Viewing articles tagged with 'Sculpture'

The Kitchen, 512 W 19th St, New York, NY 10011, USA

That I am reading backwards and into for a purpose, to go on

Installation view, That I am reading backwards and into for a purpose, to go on, The Kitchen

Initially I see and hear numerous bodies on screen; speaking, gesturing, rolling, walking, running, returning and repeating. But the space I inhabit, is absent of any consciously performing bodies. This exhibition is not ‘of’ performance, rather it invites thought on how performance and the performer can be positioned to challenge current inequality, oppression and false-truths. Cicely Farrer reviews

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White Cube Bermondsey, 144 – 152 Bermondsey Street, London SE1 3TQ

Jürgen Partenheimer: Lichtschwarm

Jürgen Partenheimer, Lichtschwarm, White Cube Bermondsey, 28 April - 18 June 2017

Jürgen Partenheimer's works hover in a peculiar location. Somewhere specifically approximate. In his first London exhibition, ‘Lichtschwarm’ (Light Swarm), Partenheimer presents his continuing and illusive conversation between art of itself and of its circumstances. Jillian Knipe reviews

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White Rainbow,47 Mortimer St, Fitzrovia, London W1W 8HJ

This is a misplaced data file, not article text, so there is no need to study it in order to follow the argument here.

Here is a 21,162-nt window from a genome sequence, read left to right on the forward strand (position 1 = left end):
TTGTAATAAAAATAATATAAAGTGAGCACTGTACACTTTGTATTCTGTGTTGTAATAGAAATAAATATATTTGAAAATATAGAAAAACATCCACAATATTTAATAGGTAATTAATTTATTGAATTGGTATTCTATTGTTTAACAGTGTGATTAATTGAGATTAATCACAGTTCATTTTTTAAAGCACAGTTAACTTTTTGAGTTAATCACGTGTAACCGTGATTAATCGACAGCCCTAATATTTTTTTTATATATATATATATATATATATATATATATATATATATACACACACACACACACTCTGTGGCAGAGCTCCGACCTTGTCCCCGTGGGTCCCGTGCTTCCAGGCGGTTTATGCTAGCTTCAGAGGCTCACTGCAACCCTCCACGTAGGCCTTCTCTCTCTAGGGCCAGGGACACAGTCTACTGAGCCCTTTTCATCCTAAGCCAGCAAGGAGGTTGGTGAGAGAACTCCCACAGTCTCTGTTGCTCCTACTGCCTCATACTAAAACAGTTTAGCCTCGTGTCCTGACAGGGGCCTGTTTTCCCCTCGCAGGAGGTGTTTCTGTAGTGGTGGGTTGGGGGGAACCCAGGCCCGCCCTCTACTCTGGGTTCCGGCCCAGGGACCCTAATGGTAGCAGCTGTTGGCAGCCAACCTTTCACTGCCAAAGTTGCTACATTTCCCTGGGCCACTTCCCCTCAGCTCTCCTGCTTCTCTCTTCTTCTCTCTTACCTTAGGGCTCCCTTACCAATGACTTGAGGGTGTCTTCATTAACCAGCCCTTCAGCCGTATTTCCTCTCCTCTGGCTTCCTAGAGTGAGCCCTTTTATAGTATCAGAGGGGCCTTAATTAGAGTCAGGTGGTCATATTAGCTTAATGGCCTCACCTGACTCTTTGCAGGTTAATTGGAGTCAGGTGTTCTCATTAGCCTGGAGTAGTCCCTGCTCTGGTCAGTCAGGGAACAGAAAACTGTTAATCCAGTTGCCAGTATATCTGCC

Minimalist Anyway | Kazuko Miyamoto and Lydia Okumura

Minimalist Anyway, Installation view at White Rainbow, London, 2017.

‘Minimalist Anyway’ held at White Rainbow presents a dialogue between the works of two artists with Japanese origins: Lydia Okumura and Kazuko Miyamoto, considering how the legacy of minimalism has impacted upon the reading of their work. Review by Rafael Barber Cortell

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Kunsthalle Wien Karlsplatz, Treitlstraße 2, 1040 Vienna, Austria

Camille Henrot: If Wishes Were Horses

Camille Henrot: If Wishes Were Horses, installation view at Kunsthalle Wien, 2017.

Before entering Camille Henrot’s solo exhibition ‘If Wishes Were Horses,’ the viewer is required to remove their shoes. While this serves the practical function of not damaging the floor, it is also an intimate gesture with associations of religious worship, the comfort of being at home, privacy, or even sensuality. Review by Deborah Krieger

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Kunstraum, 21 Roscoe Street, London EC1Y 8PT

Sophie Jung: Producing My Credentials

Sophie Jung, Producing My Credentials, Kunstraum, London, 2017.

‘Producing My Credentials’ is a series of performances and an exhibition that invites the audience to enter an audacious and curious version of Sophie Jung’s memory theatre. Review by Christian Lübbert

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Ikon Gallery, 1 Oozells Square, Brindleyplace, Birmingham, B1 2HS

Oliver Beer

Oliver Beer, installation view at Ikon, 2017

Beer’s practice is diverse – encompassing film, sound, and sculpture – and perhaps more easily related by sensibility than subject matter. His home video, ‘Mum’s Continuous Note’, which welcomes us into the exhibition, serves as our induction. Review by Kit Webb

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Marian Goodman Gallery, 5-8 Lower John Street, London W1F 9DY

Annette Messager: avec et sans raisons

Installation view of Annette Messager, avec et sans raisons, Marian Goodman Gallery London 19 April - 27 May 2017